We often make the mistake of thinking our ideal client is someone who is proactive and looking for the next level. That’s really cool, but it’s super hard to buy a database of “people looking for the next level”.
Instead, we want a niche whose names and addresses are easy to identify and import into a spreadsheet.
For example, if I said, “I’m in Sydney and I work with architects,” are those people easily reached? Totally! You can jump on Google and search for “architects in Sydney” and instantly have a contact list.
It’s much easier than searching for personality traits. If we’re serious about those characteristics, we can screen them later in the sales process. But, for the sake of choosing a niche, we need a segment that’s easy to identify and reach.
We should be able to search for these names on our own, buy a database, or find professional associations, magazines, or websites dedicated to the niche that we can channel our marketing through.
Basically, we either need an easy way to market directly to them, or through somebody else to them.
If they’re easily reached, you’ve got a winner. If not, then you’re facing an uphill battle, so cross off any niches from your list that don’t fit that category.
Filter #3: Proactively Searching
The next filters are still important but not as critical as the first two. You’ll probably find these more helpful in sorting out the remaining niches on your list.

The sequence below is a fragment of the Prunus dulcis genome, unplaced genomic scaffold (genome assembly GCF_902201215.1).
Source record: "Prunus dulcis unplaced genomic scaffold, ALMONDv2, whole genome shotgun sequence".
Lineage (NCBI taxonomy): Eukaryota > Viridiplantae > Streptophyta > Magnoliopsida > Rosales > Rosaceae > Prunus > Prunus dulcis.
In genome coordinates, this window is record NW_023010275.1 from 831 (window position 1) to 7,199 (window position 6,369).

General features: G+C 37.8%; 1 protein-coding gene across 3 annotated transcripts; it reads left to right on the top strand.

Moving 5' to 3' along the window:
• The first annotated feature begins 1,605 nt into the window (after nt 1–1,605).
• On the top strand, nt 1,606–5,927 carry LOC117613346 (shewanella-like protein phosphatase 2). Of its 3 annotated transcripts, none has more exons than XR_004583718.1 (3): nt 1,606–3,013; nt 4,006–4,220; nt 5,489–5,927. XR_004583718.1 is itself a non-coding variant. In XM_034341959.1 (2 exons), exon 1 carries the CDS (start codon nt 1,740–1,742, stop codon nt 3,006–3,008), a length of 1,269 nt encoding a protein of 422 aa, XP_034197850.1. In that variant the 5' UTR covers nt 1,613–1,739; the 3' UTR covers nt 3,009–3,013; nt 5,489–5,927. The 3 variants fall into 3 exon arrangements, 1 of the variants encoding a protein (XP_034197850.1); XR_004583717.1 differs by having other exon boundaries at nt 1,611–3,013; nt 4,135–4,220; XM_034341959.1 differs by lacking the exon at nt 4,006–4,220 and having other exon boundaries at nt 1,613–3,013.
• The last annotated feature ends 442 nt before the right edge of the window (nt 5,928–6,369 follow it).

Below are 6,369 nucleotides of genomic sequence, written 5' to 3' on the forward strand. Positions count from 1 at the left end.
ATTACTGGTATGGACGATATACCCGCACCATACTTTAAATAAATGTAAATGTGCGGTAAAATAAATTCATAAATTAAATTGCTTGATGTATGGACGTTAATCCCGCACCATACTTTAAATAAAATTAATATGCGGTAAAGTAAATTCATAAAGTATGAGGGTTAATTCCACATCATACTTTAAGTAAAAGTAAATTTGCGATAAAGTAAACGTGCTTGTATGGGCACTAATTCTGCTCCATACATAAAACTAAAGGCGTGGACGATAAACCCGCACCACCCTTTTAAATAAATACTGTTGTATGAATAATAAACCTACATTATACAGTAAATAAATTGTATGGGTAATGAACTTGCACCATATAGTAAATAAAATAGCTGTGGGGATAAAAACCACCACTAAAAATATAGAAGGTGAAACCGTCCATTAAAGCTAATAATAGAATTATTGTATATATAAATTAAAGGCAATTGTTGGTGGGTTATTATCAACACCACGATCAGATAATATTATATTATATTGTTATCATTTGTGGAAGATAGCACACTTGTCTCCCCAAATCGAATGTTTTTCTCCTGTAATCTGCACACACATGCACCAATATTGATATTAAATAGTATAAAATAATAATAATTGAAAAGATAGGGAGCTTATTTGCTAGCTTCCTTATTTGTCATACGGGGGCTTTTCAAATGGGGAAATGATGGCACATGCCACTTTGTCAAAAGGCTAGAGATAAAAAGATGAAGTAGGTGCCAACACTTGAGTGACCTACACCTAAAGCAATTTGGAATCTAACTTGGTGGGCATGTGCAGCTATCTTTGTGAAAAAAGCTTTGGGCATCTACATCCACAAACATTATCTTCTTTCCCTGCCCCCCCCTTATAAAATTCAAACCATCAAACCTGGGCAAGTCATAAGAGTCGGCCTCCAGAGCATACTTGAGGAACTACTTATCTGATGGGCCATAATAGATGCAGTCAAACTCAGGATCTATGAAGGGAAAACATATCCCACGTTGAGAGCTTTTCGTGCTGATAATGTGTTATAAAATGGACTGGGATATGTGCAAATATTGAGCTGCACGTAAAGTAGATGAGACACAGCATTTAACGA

Our third filter relates to the first (Already in Motion).
In this filter, we want to determine if these people are proactively searching for a solution. Ideally, these people are currently searching online for answers.
An easy way to check is through Google’s Keyword Planner. You can easily find out how many people are searching for a particular keyword each month.
Are people in that market proactively searching online? If they are, awesome! We’re doing really well.
Filter #4: Already Spending Money
If they’re proactively searching, and they’re already in motion, they should be already spending money.
They may not be spending it on coaching or consulting yet, but they might be buying books, going to seminars, advertising, hiring sales people, etc. We want to know if they’re spending money in any other way that helps them get the result you promise.
If they’re not currently spending money, it’s not necessarily a deal-breaker. If they are, then we should have a really easy job convincing them they should spend their money with you.
Filter #5: Your Past and Your Passion
If your list is looking a little thin, this last filter can also help you find new possible niches.
I don’t know how you became a coach, but before you were coaching, you were doing something else. For most coaches, they were doing whatever their job was but they got frustrated and decided to become a coach because of all that is promised.
That’s completely normal, but there’s a potential problem here. In the middle of that frustration when we changed occupations, we wanted to leave the past completely behind us and only focus on this new thing we’re doing.
The truth is, there’s opportunity in your past, whether you like it or not.
Whatever your previous career was, you have experience and knowledge there. You probably have a fair bit of contacts, and you definitely have industry-insider knowledge and jargon. You understand the problem, and you understand what people most want.
The most valuable asset in marketing is understanding and empathy for a target market.
So, if you come from somewhere that you’ve dismissed as a place you don’t want to go back to, I’d challenge and question that. There could be incredible opportunity in your past.
Once you can narrow your potential targets down to the perfect niche, your marketing can be laser-focused, you’ll have your audience’s captivated attention, and you can triple the impact of your coaching business.